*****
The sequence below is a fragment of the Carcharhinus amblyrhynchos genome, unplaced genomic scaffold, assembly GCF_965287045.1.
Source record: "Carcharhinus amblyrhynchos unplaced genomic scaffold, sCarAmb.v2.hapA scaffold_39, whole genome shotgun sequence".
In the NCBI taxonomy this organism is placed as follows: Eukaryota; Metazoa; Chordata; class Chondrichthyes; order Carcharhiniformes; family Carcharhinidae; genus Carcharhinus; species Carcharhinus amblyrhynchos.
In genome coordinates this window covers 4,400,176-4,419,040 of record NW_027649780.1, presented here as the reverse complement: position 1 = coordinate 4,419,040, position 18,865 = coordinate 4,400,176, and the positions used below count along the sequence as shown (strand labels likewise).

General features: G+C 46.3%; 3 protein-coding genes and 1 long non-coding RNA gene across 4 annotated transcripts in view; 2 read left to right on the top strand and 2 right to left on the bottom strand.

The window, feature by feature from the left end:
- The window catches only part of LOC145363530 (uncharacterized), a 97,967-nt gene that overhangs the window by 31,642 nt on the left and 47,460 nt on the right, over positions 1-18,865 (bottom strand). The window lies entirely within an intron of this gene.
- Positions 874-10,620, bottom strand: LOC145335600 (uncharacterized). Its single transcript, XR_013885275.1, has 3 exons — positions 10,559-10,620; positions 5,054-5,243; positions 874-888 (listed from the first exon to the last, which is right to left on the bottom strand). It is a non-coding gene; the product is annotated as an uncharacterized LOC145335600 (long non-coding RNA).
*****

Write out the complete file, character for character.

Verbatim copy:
The sequence below is a fragment of the Carcharhinus amblyrhynchos genome, unplaced genomic scaffold, assembly GCF_965287045.1.
Source record: "Carcharhinus amblyrhynchos unplaced genomic scaffold, sCarAmb.v2.hapA scaffold_39, whole genome shotgun sequence".
In the NCBI taxonomy this organism is placed as follows: Eukaryota; Metazoa; Chordata; class Chondrichthyes; order Carcharhiniformes; family Carcharhinidae; genus Carcharhinus; species Carcharhinus amblyrhynchos.
In genome coordinates this window covers 4,400,176-4,419,040 of record NW_027649780.1, presented here as the reverse complement: position 1 = coordinate 4,419,040, position 18,865 = coordinate 4,400,176, and the positions used below count along the sequence as shown (strand labels likewise).

General features: G+C 46.3%; 3 protein-coding genes and 1 long non-coding RNA gene across 4 annotated transcripts in view; 2 read left to right on the top strand and 2 right to left on the bottom strand.

The window, feature by feature from the left end:
- The window catches only part of LOC145363530 (uncharacterized), a 97,967-nt gene that overhangs the window by 31,642 nt on the left and 47,460 nt on the right, over positions 1-18,865 (bottom strand). The window lies entirely within an intron of this gene.
- Positions 874-10,620, bottom strand: LOC145335600 (uncharacterized). Its single transcript, XR_013885275.1, has 3 exons — positions 10,559-10,620; positions 5,054-5,243; positions 874-888 (listed from the first exon to the last, which is right to left on the bottom strand). It is a non-coding gene; the product is annotated as an uncharacterized LOC145335600 (long non-coding RNA).